At that point, prospective customers were mostly unconvinced. “Easy to use and deploy? We’ve heard that one before…” Others told us they wanted more complexity and flexibility—not simplicity!
We were betting our limited time and resources on defying conventional wisdom.
We built an ultra-simple dashboard—without metrics or charts on the main page—laser-focused on two questions: Is everything ok? If not, what’s wrong?
A green smiley face means everything is good. Intuitive actions—hovering and clicking to drill down—reveal more and more detailed charts, data, and insights.
We set a new standard, which competitors now imitate down to our colors and formatting.
We also asked ourselves: What would be the simplest and most awesome way to deploy sensors? Mail the sensor to a location, have someone plug it into power… and then it magically configures itself. No complex installation needed.
We worked backward from the experience we’d defined. Each sensor has a cellular modem. We preinstalled SIM cards and managed connectivity ourselves—harder for us, but easier for customers. Adhesive backing meant tool-free mounting. Simple web-based onboarding and in-product chat made the sensors easy to configure.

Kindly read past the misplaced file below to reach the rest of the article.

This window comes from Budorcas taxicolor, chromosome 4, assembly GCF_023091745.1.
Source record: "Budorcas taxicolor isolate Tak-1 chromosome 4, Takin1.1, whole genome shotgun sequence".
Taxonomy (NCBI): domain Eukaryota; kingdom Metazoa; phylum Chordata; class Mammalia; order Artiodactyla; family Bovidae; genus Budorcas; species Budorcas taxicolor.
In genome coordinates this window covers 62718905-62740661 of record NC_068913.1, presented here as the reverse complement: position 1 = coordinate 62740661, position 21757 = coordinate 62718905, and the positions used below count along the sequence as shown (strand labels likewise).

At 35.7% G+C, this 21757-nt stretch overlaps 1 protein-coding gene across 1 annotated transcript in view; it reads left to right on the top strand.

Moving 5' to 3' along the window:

The products proved so easy to set up and use that customers often ordered five sensors…then 20…then hundreds or thousands more. Betting on those two contrarian hypotheses paid off.
Last year sales grew 1,800%. Our sensors execute almost half a billion tests per day. Our products are now used by thousands of retailers, banks, healthcare providers, governments, service providers, and others in 80 countries.
New sensors, new decisions
To build our first sensor in record time, we'd used components that locked us into one-sided relationships with suppliers—a reasonable trade-off for a scrappy startup. Newly armed with Aruba's scale and supply chain, redesigning the electronics became a priority. We launched a project to create new sensors: the G-Series.
But why stop at the electronics? We dug into feedback from existing customers and potential customers: what were their underlying problems? What solutions could we build that would have the biggest impact on their problems and aligned with or even improved on our product vision?
Our analysis led to three major decisions:
First, we’d double down on the simplicity and ease of installation that customers loved about our first sensor. That meant developing more mounting options, including for electrical boxes, rail mounts, and more.